‘I understand; That’s interesting; That makes sense’ – A few different SAPs that demonstrate you’re listening and that your participant is providing useful information. This is a neutral-positive way to encourage your participants to keep sharing.

‘Thank you for sharing that with me; That’s exactly what we’re looking for’ – These SAPs offer a bit more depth and acknowledgement that your participant is on the right track. They can give participants who are a bit more nervous or new to research the boost they need to continue providing great feedback. Be careful not to overuse them though. It can start to come off as disingenuous. It can also make participants nervous, feeling that everything they say must meet a certain standard.

(A positive SAP from Barney Stinson in How I Met Your Mother, but it might be a bit too over the top for a user interview or stakeholder meeting. Source:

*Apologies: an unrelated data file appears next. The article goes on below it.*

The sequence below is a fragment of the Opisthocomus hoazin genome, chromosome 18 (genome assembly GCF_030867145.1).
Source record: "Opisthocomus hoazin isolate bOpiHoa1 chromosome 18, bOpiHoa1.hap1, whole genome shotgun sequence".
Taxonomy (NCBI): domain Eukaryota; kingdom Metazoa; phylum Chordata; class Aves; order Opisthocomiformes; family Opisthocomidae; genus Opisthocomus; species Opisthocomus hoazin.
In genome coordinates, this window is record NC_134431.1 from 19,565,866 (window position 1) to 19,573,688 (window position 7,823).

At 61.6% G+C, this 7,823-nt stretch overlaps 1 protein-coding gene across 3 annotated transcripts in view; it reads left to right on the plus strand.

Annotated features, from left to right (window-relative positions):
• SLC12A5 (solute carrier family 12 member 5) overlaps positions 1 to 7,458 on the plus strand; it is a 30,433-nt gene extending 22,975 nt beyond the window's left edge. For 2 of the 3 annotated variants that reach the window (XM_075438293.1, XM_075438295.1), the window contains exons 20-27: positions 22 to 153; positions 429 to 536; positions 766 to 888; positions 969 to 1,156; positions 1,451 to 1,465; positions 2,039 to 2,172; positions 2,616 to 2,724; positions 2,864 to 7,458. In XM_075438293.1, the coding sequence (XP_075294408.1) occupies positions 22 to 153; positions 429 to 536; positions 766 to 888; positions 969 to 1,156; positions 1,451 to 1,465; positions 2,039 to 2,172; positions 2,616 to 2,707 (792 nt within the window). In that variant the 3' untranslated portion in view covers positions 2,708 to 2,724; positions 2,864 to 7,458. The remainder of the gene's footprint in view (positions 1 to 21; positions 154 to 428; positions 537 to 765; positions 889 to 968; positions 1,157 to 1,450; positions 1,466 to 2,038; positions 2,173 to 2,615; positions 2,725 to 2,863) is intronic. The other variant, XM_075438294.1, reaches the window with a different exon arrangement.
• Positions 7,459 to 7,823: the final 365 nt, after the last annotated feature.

‘Awesome, good stuff!’ – This was my SAP as a fledgling researcher. As an American working in the UK, I had to adjust my mannerisms to match my participants’ expectations. I was informed that using these SAPs sounded disingenuous and overly excitable. I’ve since dropped these from my interviewing vocabulary, but turn to them regularly with friends and colleagues.

‘Mmm *nod*’ – A SAP can be more of an utterance combined with body language. Sometimes it’s best to refrain from using words and create space for the participant to continue speaking.